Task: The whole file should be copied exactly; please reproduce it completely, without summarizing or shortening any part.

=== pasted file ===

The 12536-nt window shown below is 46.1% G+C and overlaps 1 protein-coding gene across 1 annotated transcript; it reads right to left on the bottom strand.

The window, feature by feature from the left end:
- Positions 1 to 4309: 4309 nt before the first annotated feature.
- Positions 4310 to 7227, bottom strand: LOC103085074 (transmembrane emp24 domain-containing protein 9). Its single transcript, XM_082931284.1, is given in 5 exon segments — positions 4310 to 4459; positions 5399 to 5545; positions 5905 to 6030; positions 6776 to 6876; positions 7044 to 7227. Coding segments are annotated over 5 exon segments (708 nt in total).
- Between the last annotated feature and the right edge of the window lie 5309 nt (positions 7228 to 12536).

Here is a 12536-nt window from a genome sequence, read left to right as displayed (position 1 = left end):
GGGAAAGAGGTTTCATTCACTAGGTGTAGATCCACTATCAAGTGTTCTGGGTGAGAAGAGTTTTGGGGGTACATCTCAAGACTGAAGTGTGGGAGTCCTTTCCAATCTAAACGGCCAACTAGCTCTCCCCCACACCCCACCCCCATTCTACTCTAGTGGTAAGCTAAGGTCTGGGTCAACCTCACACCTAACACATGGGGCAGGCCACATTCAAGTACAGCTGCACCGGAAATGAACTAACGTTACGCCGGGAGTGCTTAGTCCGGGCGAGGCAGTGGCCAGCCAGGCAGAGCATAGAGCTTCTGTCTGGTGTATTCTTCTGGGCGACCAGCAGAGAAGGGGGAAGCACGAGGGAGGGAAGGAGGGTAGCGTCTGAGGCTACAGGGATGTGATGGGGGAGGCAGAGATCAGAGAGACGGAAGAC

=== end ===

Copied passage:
The 12536-nt window shown below is 46.1% G+C and overlaps 1 protein-coding gene across 1 annotated transcript; it reads right to left on the bottom strand.

The window, feature by feature from the left end:
- Positions 1 to 4309: 4309 nt before the first annotated feature.
- Positions 4310 to 7227, bottom strand: LOC103085074 (transmembrane emp24 domain-containing protein 9). Its single transcript, XM_082931284.1, is given in 5 exon segments — positions 4310 to 4459; positions 5399 to 5545; positions 5905 to 6030; positions 6776 to 6876; positions 7044 to 7227. Coding segments are annotated over 5 exon segments (708 nt in total).
- Between the last annotated feature and the right edge of the window lie 5309 nt (positions 7228 to 12536).

Here is a 12536-nt window from a genome sequence, read left to right as displayed (position 1 = left end):
GGGAAAGAGGTTTCATTCACTAGGTGTAGATCCACTATCAAGTGTTCTGGGTGAGAAGAGTTTTGGGGGTACATCTCAAGACTGAAGTGTGGGAGTCCTTTCCAATCTAAACGGCCAACTAGCTCTCCCCCACACCCCACCCCCATTCTACTCTAGTGGTAAGCTAAGGTCTGGGTCAACCTCACACCTAACACATGGGGCAGGCCACATTCAAGTACAGCTGCACCGGAAATGAACTAACGTTACGCCGGGAGTGCTTAGTCCGGGCGAGGCAGTGGCCAGCCAGGCAGAGCATAGAGCTTCTGTCTGGTGTATTCTTCTGGGCGACCAGCAGAGAAGGGGGAAGCACGAGGGAGGGAAGGAGGGTAGCGTCTGAGGCTACAGGGATGTGATGGGGGAGGCAGAGATCAGAGAGACGGAAGAC